Newspaper article The Evening Standard (London, England)

One Glimmer of Sunshine ... Early Rise in Interest Rates Is Unlikely; Cheap Borrowing and Weak Pound Could Boost London Property Market

Newspaper article The Evening Standard (London, England)

One Glimmer of Sunshine ... Early Rise in Interest Rates Is Unlikely; Cheap Borrowing and Weak Pound Could Boost London Property Market

Article excerpt

Byline: Jonathan Prynn and Joe Murphy

THE shock reverse in the recovery spells a "death knell" for any early rise in interest rates, economists said today.

Some experts had warned that the cost of borrowing could start going up as early as next month, increasing the financial burden on millions of homeowners.

But Jonathan Loynes, chief European economist at forecasters Capital Economics, said any move to raise rates would now be "more than usually risky".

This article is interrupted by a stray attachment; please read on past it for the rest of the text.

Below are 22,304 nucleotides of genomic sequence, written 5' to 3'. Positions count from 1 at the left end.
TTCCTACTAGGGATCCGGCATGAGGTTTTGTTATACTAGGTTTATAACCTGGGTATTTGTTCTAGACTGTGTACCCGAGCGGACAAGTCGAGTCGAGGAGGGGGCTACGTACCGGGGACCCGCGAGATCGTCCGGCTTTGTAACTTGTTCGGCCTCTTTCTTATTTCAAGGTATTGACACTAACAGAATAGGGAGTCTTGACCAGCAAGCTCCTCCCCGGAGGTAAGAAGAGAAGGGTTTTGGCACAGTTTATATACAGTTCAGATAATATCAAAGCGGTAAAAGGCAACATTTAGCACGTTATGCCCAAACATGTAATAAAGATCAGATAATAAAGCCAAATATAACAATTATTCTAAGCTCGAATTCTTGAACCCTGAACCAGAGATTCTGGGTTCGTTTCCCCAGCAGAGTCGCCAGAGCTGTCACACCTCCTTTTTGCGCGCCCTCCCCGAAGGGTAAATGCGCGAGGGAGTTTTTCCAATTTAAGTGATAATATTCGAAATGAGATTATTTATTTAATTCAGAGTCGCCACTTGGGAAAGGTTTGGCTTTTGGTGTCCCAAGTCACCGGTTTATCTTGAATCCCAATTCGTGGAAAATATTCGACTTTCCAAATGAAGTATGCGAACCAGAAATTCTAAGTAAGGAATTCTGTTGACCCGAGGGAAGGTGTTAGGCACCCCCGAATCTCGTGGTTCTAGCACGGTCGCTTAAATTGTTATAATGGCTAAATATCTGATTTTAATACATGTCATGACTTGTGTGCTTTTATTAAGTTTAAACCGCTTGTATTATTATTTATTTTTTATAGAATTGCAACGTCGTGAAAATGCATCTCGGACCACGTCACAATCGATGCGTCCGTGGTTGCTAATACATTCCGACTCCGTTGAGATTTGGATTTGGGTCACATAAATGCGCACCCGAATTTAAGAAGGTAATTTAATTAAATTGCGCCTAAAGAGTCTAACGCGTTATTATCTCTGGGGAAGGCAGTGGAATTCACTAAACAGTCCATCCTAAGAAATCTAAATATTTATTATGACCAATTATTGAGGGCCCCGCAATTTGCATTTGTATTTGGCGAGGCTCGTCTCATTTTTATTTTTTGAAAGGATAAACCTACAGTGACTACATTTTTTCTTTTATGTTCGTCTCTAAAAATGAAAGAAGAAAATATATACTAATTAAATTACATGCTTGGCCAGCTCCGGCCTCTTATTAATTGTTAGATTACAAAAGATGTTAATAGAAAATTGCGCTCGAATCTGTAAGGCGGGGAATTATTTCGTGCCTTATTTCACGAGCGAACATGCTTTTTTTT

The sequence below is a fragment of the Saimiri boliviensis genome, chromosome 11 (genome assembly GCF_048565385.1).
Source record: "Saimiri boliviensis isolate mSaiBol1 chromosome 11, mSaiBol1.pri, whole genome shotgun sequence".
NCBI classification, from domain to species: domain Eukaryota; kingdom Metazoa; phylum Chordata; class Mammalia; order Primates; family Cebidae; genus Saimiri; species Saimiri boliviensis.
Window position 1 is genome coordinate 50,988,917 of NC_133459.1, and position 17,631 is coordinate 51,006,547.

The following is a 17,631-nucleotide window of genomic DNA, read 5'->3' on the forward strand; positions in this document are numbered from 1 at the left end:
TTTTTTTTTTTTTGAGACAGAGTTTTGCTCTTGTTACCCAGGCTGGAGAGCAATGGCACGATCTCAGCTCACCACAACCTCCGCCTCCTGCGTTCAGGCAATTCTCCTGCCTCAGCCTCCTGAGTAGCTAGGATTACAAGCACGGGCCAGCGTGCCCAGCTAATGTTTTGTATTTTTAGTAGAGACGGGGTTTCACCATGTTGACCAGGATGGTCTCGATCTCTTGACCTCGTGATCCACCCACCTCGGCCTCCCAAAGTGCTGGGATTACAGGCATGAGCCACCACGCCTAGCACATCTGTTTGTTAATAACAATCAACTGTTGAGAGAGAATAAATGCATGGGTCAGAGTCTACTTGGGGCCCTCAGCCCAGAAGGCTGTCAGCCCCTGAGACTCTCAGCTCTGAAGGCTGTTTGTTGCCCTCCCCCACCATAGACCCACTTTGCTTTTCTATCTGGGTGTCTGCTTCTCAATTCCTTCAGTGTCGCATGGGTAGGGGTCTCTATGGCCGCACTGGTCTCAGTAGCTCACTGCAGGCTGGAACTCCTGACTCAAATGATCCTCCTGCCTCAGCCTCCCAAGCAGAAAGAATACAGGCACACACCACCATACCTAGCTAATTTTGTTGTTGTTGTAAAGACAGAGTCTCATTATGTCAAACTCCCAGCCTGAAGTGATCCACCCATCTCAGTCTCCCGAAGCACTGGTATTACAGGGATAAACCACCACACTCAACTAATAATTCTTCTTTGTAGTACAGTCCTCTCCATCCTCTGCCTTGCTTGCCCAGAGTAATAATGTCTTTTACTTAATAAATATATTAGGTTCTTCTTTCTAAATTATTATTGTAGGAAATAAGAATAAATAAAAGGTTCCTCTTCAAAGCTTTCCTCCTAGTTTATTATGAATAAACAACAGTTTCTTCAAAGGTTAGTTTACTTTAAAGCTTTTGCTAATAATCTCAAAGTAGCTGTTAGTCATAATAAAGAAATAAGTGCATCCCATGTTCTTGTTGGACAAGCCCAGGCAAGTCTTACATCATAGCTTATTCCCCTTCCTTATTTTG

The 0.5 per cent fall in economic activity -- largely blamed on the coldest December on record -- is a stunning blow for a Government also fighting resurgent inflation, rising unemployment and a vast spending deficit. Officials said that even without the impact of the snow, GDP -- the measure of the size of the economy -- would have been flat in the last three months of last year. City forecasters had been expecting growth of between 0.2 and 0.6 per cent. George Osborne put a brave face on his worst setback since becoming Chancellor last May and pledged to stick to his plans to slash the deficit through public spending cuts.

Writing in today's Evening Standard, the Chancellor said any retreat from spending cuts would spark a collapse of confidence in the country's resolve to deal with the record deficit.

"There is no question of changing a fiscal plan that has established international credibility on the back of one very cold month. That would plunge Britain back into a financial crisis. We will not be blown off course by bad weather."

He said manufacturing had grown strongly, suggesting that the setback was mainly confined to those parts of the economy most affected by snow.

But shadow chancellor Ed Balls said the GDP reverse was "all the more worrying" because the impact of the January VAT rise was yet to feed into the official figures. …

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